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Article
December 27, 1995

Weight Control and ExerciseCardinal Features of Successful Preventive Gerontology

Author Affiliations

From the Department of Internal Medicine and J. Paul Sticht Center on Aging, Bowman Gray School of Medicine, Wake Forest University, Winston-Salem, NC.

JAMA. 1995;274(24):1964-1965. doi:10.1001/jama.1995.03530240074045
Abstract

The concept of "successful aging"1 is based on application of the principles of effective "preventive gerontology"2: personal investments in healthy living coupled with societal investments in a safe and healthful environment. When pursued to its logical end, preventive gerontology should prolong the period of middle-age vigor to advanced old age and (it is hoped) reduce the burden and duration of chronic disease, disability, and dependency that often precede "natural death."3 This model of successful aging remains widely debated, however, principally as to whether its optimistic outcome fairly represents the future for our aging population (or, grimly, whether the opposite scenario might actually occur, ie, a prolonged period of decline, disability, and dependency before a lingering death).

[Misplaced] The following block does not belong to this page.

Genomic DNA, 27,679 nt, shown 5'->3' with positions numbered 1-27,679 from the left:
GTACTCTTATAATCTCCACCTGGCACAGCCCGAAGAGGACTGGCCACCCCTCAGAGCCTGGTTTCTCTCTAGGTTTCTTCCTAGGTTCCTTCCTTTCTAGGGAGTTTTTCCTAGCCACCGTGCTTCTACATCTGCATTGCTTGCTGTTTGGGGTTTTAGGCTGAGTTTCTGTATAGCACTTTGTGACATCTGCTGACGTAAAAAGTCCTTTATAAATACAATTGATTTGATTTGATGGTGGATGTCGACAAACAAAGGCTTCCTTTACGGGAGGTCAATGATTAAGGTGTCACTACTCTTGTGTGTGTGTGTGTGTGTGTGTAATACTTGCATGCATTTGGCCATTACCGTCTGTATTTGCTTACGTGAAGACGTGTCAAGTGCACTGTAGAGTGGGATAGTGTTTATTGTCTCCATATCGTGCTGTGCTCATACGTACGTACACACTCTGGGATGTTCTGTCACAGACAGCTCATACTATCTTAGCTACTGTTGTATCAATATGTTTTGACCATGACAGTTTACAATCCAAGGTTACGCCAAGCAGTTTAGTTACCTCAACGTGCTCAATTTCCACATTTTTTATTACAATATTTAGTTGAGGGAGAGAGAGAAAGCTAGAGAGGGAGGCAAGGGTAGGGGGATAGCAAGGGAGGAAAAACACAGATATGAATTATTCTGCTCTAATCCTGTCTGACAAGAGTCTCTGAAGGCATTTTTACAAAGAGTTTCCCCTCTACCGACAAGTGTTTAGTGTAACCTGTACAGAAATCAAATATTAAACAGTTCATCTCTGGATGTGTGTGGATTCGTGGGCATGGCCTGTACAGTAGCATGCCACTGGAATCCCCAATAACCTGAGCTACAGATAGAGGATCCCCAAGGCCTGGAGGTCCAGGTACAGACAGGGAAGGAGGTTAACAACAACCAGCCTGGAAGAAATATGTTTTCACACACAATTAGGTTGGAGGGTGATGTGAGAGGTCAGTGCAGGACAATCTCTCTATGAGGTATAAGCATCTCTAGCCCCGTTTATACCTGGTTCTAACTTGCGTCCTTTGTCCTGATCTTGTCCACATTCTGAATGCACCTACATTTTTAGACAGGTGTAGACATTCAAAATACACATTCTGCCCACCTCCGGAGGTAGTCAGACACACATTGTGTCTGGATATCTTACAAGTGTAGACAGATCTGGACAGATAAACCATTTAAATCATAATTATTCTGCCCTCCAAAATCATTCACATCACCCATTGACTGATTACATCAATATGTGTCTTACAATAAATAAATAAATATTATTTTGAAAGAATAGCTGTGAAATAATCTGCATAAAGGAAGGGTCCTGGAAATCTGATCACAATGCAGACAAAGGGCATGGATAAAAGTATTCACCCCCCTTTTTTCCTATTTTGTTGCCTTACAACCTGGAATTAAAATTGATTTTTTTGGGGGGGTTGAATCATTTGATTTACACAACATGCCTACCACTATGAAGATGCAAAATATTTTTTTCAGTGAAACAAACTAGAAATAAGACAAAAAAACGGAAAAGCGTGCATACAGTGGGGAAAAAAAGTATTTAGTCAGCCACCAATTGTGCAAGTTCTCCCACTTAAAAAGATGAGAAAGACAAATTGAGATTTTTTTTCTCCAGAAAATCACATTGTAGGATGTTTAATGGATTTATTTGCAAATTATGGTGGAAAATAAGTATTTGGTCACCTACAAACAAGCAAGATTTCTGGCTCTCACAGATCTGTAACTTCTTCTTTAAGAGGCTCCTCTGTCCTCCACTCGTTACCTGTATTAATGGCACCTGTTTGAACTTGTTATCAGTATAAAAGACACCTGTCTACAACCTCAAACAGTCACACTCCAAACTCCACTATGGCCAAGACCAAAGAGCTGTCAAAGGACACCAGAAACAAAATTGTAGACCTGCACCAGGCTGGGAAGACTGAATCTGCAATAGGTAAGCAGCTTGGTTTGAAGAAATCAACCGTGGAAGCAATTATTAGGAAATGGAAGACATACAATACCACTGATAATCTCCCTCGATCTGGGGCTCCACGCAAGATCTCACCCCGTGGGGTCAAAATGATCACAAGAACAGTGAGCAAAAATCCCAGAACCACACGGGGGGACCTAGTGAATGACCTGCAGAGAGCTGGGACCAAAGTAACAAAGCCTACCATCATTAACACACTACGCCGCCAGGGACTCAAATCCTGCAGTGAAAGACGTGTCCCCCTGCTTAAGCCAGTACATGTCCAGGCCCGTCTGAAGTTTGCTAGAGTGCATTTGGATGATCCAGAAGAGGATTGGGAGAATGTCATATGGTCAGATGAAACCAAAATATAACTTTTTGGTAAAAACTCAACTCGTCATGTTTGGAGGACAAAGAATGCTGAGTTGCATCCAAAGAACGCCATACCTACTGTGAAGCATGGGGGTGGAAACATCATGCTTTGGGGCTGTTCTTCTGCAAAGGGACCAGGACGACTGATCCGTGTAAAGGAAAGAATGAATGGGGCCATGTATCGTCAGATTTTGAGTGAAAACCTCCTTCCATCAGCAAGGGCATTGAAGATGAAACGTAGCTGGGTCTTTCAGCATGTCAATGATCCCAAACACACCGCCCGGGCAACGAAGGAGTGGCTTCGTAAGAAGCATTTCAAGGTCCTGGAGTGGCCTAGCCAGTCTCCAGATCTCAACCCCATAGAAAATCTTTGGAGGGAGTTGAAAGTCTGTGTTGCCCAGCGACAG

In the 15 years since the debate was framed by Fries,3 researchers have been working to generate the data that can rationally inform the argument. One such study that significantly

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